| BC Ensembles Heat Up Grey Auditorium
Four of Berea College's distinguished music ensembles warmed audiences with music filled with heat, passion and a lot of percussion during their annual fall concert.
The Wind and Jazz Ensembles give their fall concert.
The Clarinet Choir opened up the "Pollywog's Lake Talk." The song featured Gaelyn Rotty, Pryia Thoresen, and Brandi Wong on clarinet, and Erin Barger on the alto saxophone. The full Chamber Wind Ensemble came out and played five movements from Bill Whelan's "Riverdance," which won a Grammy Award. Soloists for this piece included Erin Barger, Jacob Hamrick and Tripp Bratton.
The Wind Ensemble played a longer set than its predecessors. First up was "Confession: Mvt. II, Symphony of Prayer" by J. Eric Schmidt. Conductor Dr. Charles Turner prefaced the piece by saying, "It's dark and it's moody and I like it." The movement was just that, containing a dark and menacing opening section that was meant to serves as a musical mirror of the world today. The Wind Ensemble also performed the "Theme from E.T.," written by John Williams. Many in the audience enjoyed the music from the classic film. The group's final piece was "Metroplex: Three Postcards from Manhattan," written by Robert Sheldon. This piece provided a musical portrait of Manhattan's cityscape for it's listeners. Soloists in this piece included Erin Barger and Mark Crabeels.
Jazz Ensemble took the stage after a short intermission that provided time for a new stage setup. The ensemble's first piece, a staple of the group's performances, was the old favorite "Boogie Woogie Bugle Boy," written by Hugie Prince. Next came the newer piece, "Afro Blue," written by Mongo Santamaria and made popular by John Coltrane. Next came the Grammy-winning song "Don't Know Why," originally sung by Norah Jones. Jessica French gave a strong performance of the song, belting out notes high and low alike. French was also featured on the next song, the classic "Someone To Watch Over Me" by George Gershwin. Erin Barger gave a solo performance on Johnny Green's "Body and Soul," providing a toned-down, slow and soulful melody for the audience.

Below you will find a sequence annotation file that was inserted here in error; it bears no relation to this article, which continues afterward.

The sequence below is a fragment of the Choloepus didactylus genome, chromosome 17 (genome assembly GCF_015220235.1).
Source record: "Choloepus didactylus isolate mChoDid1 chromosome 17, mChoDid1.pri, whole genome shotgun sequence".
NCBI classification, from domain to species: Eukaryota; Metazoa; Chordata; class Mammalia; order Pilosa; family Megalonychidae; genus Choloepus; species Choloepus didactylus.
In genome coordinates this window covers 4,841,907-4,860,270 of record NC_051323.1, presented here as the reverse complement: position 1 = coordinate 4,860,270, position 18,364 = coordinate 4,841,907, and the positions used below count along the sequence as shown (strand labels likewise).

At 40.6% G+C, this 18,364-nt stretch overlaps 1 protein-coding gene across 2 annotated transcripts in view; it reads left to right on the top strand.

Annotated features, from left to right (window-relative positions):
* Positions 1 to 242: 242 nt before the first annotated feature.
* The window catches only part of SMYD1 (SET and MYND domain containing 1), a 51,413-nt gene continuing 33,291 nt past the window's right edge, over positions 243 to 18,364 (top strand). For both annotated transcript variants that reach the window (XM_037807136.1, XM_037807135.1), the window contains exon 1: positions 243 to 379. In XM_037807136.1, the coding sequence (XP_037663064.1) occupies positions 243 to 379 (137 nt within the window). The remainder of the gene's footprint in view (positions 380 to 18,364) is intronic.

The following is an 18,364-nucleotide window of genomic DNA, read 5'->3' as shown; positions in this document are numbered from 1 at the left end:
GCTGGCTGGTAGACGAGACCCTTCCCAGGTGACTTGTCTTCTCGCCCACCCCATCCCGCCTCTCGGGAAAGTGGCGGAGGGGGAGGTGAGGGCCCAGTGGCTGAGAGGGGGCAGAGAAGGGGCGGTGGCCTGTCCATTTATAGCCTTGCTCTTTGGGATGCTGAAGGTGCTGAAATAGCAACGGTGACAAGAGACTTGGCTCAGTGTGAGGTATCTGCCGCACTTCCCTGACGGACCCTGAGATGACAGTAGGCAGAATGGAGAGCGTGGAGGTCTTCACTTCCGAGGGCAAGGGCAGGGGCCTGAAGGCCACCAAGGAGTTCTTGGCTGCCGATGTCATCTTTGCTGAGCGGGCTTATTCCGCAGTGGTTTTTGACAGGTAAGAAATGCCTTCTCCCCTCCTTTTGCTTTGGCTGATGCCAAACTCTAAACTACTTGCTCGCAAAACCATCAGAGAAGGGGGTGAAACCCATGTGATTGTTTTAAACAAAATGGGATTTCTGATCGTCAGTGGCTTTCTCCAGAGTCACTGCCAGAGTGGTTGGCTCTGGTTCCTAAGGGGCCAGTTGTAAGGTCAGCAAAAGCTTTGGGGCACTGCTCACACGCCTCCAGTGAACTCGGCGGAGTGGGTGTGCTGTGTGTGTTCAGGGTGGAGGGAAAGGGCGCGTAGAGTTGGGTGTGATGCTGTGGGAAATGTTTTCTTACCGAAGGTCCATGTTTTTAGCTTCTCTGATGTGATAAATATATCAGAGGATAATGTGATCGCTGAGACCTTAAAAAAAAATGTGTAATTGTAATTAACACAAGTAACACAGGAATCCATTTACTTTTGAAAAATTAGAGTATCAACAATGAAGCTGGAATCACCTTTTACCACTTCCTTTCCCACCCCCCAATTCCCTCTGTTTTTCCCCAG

"Soul Man," written by Isaac Hayes got the ball rolling again with it's fast, exciting and familiar melody. The Jazz Ensemble ended their performance with a fast-growing favorite: "Smooth," by Santana and Rob Thomas. The piece also featured Paul Rowland on the guitar.
Instead of ending the program with the jazz band, as they typically do, a different group was brought onstage. The newer BC Fusion Band, led by Tripp Bratton, took the stage setting up percussion instruments, guitars and mallet instruments. "I've been here a long time," said Bratton to the curious crowd, "and I've always dreamed of having a mallet ensemble." Mallet instruments include the well known xylophone, vibraphone, and glockenspiel. These instruments are stuck by mallets, and produce a different tone or note on each key.
The first piece performed was "Hurricane Camille," by the performance artist Bela Fleck. The keys on the mallet instruments vibrated and jumped with the relentless pounding. Their final piece was a Brazilian song titled "Recordame." Instead of playing the traditional version, however, the group inserted an original "jam session" in the middle of the song. This highlighted each of the players talents, and gave Derek Isaacs, a senior, the chance to say goodbye to Berea College his own way--via guitar. The audience response was positive, albeit loud, so Bratton and the group played a brief encore for their new found fans.
The next music department performance will be "A Celebration of Christmas Music," on December 3 at 7:30 p.m. in Union Church.